Wednesday, June 16, 2021

How the pandemic is causing kids to lose their social skills – and their friends

Under normal circumstances, children would be going to school and playing with their friends, but now Covid-19 measures are keeping them mostly at home.

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As Covid-19 health measures keep most people at home with mass gatherings discouraged in a bid to slow the rate of infection, experts warn that the prolonged isolation could have a negative effect on children who may experience a lag in social development despite the best efforts of their parents to keep life running under the new normal.

Azlin Nordin, a mother of three, does what she can to ensure that her children are growing in terms of physical, mental and emotional development.

But juggling all three is easier said than done, as Azlin can attest to.

Her eight-year-old daughter, known as “the shy middle child”, is struggling with home-based learning which has also left her cut off from her friends in school.

An introvert to begin with, she is now finding it more awkward to speak with her classmates.

“Unlike her brother, her social skills were affected when she went back to school earlier this year,” Azlin told MalaysiaNow.

“Sh didn’t socialise with her classmates after being confined at home for so long. I could tell my daughter felt awkward.”

“What children need at their age is another person talking to them so that interactive conversations can happen.”

Early childhood practitioner Putri Afzan Maria Zulkifli said under normal circumstances, children would be going to school and practising their social and cognitive skills with teachers and friends.

But the safety measures put in place to check the spread of Covid-19 mean that they are stuck at home most of the time with lessons given online.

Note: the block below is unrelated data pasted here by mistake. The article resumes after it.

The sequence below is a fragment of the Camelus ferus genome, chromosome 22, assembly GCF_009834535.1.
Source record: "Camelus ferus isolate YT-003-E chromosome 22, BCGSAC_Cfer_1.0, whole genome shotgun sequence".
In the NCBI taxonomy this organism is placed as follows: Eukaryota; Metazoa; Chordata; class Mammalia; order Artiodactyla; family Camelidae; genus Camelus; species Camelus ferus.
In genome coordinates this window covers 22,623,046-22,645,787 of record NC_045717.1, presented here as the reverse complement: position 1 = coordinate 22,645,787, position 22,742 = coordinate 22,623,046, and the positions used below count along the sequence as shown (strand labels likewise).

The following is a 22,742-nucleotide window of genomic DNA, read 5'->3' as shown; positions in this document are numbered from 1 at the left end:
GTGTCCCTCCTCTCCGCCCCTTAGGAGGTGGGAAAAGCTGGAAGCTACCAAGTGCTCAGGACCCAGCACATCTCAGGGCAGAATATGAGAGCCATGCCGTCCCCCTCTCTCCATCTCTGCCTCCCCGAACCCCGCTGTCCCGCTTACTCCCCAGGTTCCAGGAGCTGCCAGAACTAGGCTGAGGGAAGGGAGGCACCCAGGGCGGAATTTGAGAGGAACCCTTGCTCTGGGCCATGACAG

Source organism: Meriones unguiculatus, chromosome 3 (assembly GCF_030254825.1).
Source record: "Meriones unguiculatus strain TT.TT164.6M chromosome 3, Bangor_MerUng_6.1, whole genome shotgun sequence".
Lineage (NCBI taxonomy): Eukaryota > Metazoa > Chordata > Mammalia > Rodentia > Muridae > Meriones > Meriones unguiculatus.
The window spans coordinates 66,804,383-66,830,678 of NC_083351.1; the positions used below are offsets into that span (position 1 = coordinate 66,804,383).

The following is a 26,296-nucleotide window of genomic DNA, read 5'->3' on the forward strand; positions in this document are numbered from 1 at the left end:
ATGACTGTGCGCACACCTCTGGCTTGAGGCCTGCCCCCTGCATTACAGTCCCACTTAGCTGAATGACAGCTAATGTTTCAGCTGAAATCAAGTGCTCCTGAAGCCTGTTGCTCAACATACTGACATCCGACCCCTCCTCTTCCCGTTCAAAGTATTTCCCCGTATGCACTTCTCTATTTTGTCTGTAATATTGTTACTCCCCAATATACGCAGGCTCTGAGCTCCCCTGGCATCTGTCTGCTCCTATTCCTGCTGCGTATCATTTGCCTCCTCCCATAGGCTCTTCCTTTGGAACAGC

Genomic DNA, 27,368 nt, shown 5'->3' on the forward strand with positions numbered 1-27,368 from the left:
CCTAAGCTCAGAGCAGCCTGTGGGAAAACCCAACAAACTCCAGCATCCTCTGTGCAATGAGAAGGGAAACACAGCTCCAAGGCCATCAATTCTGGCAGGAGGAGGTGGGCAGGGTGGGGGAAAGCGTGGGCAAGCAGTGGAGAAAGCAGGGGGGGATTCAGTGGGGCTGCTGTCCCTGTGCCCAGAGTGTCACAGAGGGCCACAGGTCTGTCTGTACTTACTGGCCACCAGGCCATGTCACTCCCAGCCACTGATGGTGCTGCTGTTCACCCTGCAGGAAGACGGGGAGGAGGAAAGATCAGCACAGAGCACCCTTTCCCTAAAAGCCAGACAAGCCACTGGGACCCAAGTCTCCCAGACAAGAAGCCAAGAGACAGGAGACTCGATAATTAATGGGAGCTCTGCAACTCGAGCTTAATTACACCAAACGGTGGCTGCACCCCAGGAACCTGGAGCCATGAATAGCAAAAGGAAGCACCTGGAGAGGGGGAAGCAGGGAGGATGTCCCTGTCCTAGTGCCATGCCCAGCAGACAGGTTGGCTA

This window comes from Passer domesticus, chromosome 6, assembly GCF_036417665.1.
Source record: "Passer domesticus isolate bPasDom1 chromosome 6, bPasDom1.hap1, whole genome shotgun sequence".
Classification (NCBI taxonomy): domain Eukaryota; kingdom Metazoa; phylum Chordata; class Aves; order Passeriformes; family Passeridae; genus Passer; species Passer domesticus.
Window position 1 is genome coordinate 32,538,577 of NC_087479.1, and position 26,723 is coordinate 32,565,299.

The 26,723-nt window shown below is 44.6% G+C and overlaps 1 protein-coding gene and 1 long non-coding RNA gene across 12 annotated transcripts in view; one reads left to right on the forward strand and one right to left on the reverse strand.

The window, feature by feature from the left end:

“When you put them in front of the television or computer for hours, it’s a one-way communication,” she said.

“What children need at their age is another person talking to them so that interactive conversations can happen.”

She also attributed the problem to the lack of certainty brought about by the global pandemic which she said could cause anxiety and confusion among children.

“Sometimes they can go to school and play with their friends, and sometimes they are stuck at home.”

The on-again, off-again nature of face-to-face classes for the past year or so has also disrupted their routine, while switching from physical to online lessons could affect their development as well, she said.

“This is a very critical stage where children have to explore their autonomy. But sometimes they can go to school and play with their friends, and sometimes they are stuck at home.

“When this is taken away by last-minute decisions, it will rip away their natural developmental process,” she said to MalaysiaNow.

She urged parents to be aware of any changes in their children’s behaviour.

“An energetic child who is being confined at home will be affected psychologically. Parents have to find a balance so that it will not affect their physical, mental and emotional development.”

In some cases, she said, the confusion children face could lead to mental health issues.

“If they are naturally happy-go-lucky and they suddenly just shut down, that is very worrying. Parents have to be aware of these changes.

“Even at a young age, children need therapy for their mental health. It’s haywire up there in their brains.”

For Azlin, the deterioration in her daughter’s social skills are apparent.

Confined at home, she said, her daughter is also losing what friends she has as there is minimal opportunity to interact in online classes.

“Before Covid-19, my daughter didn’t have many friends. Now with the pandemic, she is left with one or two friends only.

“Although she is shy, she truly misses her friends at school,” she added. “Without the pandemic, I think she could develop her social skills a lot better as she would be in school.”

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